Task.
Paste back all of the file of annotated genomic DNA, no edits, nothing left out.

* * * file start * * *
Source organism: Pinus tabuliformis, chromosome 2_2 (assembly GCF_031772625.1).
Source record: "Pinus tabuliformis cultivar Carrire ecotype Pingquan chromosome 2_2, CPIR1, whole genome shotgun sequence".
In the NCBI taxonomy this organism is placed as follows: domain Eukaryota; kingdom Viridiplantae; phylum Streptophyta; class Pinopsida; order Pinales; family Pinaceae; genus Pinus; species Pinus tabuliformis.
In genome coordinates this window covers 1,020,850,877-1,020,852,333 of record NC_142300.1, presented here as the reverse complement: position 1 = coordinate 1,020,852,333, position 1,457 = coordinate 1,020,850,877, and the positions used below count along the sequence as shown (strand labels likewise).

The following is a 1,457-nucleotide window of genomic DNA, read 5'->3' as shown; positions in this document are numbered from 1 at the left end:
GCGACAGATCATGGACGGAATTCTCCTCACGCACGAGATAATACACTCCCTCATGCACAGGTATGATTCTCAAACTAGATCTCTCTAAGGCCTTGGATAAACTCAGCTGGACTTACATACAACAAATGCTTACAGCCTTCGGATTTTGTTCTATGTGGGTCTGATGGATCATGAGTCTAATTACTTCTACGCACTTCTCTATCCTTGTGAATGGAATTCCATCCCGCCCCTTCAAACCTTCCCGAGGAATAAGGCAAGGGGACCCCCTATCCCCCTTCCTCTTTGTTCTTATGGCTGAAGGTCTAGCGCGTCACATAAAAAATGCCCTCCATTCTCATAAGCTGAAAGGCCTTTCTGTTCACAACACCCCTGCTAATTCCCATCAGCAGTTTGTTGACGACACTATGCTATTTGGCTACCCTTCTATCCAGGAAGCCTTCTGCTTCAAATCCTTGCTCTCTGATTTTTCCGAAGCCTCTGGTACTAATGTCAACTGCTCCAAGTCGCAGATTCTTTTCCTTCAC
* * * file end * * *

Source organism: Pinus tabuliformis, chromosome 2_2 (assembly GCF_031772625.1).
Source record: "Pinus tabuliformis cultivar Carrire ecotype Pingquan chromosome 2_2, CPIR1, whole genome shotgun sequence".
In the NCBI taxonomy this organism is placed as follows: domain Eukaryota; kingdom Viridiplantae; phylum Streptophyta; class Pinopsida; order Pinales; family Pinaceae; genus Pinus; species Pinus tabuliformis.
In genome coordinates this window covers 1,020,850,877-1,020,852,333 of record NC_142300.1, presented here as the reverse complement: position 1 = coordinate 1,020,852,333, position 1,457 = coordinate 1,020,850,877, and the positions used below count along the sequence as shown (strand labels likewise).

The following is a 1,457-nucleotide window of genomic DNA, read 5'->3' as shown; positions in this document are numbered from 1 at the left end:
GCGACAGATCATGGACGGAATTCTCCTCACGCACGAGATAATACACTCCCTCATGCACAGGTATGATTCTCAAACTAGATCTCTCTAAGGCCTTGGATAAACTCAGCTGGACTTACATACAACAAATGCTTACAGCCTTCGGATTTTGTTCTATGTGGGTCTGATGGATCATGAGTCTAATTACTTCTACGCACTTCTCTATCCTTGTGAATGGAATTCCATCCCGCCCCTTCAAACCTTCCCGAGGAATAAGGCAAGGGGACCCCCTATCCCCCTTCCTCTTTGTTCTTATGGCTGAAGGTCTAGCGCGTCACATAAAAAATGCCCTCCATTCTCATAAGCTGAAAGGCCTTTCTGTTCACAACACCCCTGCTAATTCCCATCAGCAGTTTGTTGACGACACTATGCTATTTGGCTACCCTTCTATCCAGGAAGCCTTCTGCTTCAAATCCTTGCTCTCTGATTTTTCCGAAGCCTCTGGTACTAATGTCAACTGCTCCAAGTCGCAGATTCTTTTCCTTCAC